# Standard deviation of the mean of sample data

I can't quite understand what this formula means:

$$\sigma_{\overline{x}}=\frac{\sigma}{\sqrt n}$$

I know what standard deviation $\sigma$ is - it's the average distance of my data points (samples) from the mean. But this part is confusing:

For example, suppose the random variable $X$ records a randomly selected student's score on a national test, where the population distribution for the score is normal with mean $70$ and standard deviation $5$ ($N(70,5)$). Given a simple random sample (SRS) of $200$ students, the distribution of the sample mean score has mean $70$ and standard deviation $$\frac{5}{\sqrt{200}} \approx \frac{5}{14.14} \approx 0.35$$

Source

I thought the standard deviation $\sigma = 5$ means that if I take the scores of all students and calculate the mean, then the average distance of a score from that mean will be equal to $5$. The set of all scores is called the 'population', right? But here it says the more students' scores I take, the lower the standard deviation - thus the closer the number of samples gets to the size of population, the lower the standard deviation (and its get further from $5$).

First, the standard deviation is not the average distance to the mean, that is always zero. It is however, a value to measure how far the points are from the mean or not. Assuming the values are normally distributed, we know that 68% of the values are between $\mu-\sigma$ and $\mu+\sigma$, for example.

Suppose we weigh potatoes with average weight 100 g and stadard deviation 5 g. What does hold for the average of the average weight of a group of 4 potatoes? I hope you see that the average of the average weight is still 100 g. But what is the standard deviation of this average weight? That is where you use the formula:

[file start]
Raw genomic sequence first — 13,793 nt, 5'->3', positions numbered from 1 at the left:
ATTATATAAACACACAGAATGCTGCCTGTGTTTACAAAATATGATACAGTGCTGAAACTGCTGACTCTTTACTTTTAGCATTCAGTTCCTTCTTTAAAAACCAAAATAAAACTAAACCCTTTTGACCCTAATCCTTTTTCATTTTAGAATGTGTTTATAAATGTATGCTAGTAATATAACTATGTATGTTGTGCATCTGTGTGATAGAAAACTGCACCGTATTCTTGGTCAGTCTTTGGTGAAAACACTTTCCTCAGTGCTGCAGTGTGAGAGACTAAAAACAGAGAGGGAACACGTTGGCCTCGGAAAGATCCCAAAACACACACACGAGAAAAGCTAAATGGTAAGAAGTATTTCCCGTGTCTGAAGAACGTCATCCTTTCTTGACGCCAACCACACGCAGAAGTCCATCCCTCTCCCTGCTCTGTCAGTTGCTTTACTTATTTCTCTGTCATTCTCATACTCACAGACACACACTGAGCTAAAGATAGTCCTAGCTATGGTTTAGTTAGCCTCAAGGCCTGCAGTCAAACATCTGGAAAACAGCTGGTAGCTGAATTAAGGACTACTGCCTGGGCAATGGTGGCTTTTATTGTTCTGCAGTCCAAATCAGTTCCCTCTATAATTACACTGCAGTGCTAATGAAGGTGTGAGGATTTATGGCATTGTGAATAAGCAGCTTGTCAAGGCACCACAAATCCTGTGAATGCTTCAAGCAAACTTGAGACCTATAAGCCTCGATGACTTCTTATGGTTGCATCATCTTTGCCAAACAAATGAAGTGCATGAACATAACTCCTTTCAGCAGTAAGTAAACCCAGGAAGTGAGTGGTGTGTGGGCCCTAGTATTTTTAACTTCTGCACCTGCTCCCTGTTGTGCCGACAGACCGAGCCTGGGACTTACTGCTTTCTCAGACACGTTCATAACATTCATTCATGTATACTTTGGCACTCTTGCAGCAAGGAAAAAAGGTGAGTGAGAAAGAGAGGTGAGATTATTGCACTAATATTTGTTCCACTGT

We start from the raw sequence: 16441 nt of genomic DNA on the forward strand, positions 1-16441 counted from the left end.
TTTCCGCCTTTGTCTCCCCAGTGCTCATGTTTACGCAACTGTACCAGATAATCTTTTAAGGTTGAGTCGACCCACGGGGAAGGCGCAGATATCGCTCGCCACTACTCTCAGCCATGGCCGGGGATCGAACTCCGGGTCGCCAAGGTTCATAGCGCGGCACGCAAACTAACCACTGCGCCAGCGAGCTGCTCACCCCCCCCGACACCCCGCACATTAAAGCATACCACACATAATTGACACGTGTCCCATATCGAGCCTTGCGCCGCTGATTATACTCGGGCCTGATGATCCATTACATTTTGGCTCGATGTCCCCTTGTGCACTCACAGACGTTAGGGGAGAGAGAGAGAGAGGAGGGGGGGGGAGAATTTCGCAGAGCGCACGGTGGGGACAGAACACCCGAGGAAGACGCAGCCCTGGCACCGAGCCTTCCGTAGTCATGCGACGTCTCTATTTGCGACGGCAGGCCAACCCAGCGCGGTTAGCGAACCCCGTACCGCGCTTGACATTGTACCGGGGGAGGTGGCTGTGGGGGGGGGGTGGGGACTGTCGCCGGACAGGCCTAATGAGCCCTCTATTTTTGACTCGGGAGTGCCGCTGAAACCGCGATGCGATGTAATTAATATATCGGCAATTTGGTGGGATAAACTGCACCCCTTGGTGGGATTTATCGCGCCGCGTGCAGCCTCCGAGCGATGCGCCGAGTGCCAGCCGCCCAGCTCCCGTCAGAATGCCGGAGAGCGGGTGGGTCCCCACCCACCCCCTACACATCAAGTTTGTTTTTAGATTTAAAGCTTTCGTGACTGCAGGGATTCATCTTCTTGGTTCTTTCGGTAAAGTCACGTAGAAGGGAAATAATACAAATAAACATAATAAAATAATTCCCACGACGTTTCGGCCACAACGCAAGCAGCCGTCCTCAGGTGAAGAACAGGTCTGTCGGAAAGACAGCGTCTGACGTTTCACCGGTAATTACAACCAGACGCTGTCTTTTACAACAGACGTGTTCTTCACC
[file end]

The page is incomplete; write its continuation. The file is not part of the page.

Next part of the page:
$$\sigma_{\bar{X}} = \frac{\sigma}{\sqrt{n}} = \frac{5}{\sqrt{4}} =2.5$$

Feel free to ask if you still don't understand.

Proof that the average distance between the actual data and the mean is 0: $$\frac{\sum^n_{i=1} (x_i-\mu)}{n} = \frac{\sum^n_{i=1} x_i-\mu n}{n} = \frac{\sum^n_{i=1} x_i}{n}-\mu = \mu - \mu = 0$$

• 'The standard deviation is the average distance between the actual data and the mean.' - quote from: controls.engin.umich.edu/wiki/index.php/… – user4205580 May 3 '15 at 14:54
• Then that site is wrong. Note that the average distance between the actual data and the mean is 0. I will write why this in my answer, because I'm getting sick of the fact that pressing enter in a comment saves the comment. – wythagoras May 3 '15 at 14:55

You are computing the standard deviation of the mean, $\sigma_{\bar X}$, not that of the individual samples, $\sigma_X$.

When the variables are independent, the variances do add up. So $$\text{var}_{\sum_i Xi}=n\text{var}_X,$$ and dividing by $n^2$ (the variance is quadratic), $$\text{var}_{\bar X}=\frac1n\text{var}_X.$$

Hence taking the square root

$$\sigma_{\bar X}=\frac1{\sqrt n}\sigma_X.$$

• It's true assuming the variances of $x_i$ are equal. – user4205580 May 3 '15 at 18:25
• @user4205580: homoscedasticity is obvious from the problem statement, there is no need to trouble the OP. – Yves Daoust May 4 '15 at 7:30

Look carefully at the last sentence in the quote: in it 'standard deviation' refers to that of the sample mean. Thus one is essentially looking at all possible samples of 200 students, given that the population's standard deviation is 5. wythagoras' answer provides the formula for the sample mean's standard deviation.

• How to understand 'standard deviation of the mean of sample data'? That we take all possible samples of 200 students, calculate mean of every such set ($x_i$), calculate the mean $\overline{x}$ of the means $x_i$ and then calculate standard deviation using $x_i$ and $\overline{x}$? – user4205580 May 3 '15 at 15:00
• Yes, but in actually computing the formula you can extract the denominator of 200 from the sum of each sample mean, which saves you from having to deal with the mean of every such set (see the step involving dividing by $n^2$ in Yves Daoust's answer), which leads to a nice simple relation between the sample mean's standard deviation and the standard deviation of an individual's score. – Nigel May 3 '15 at 15:12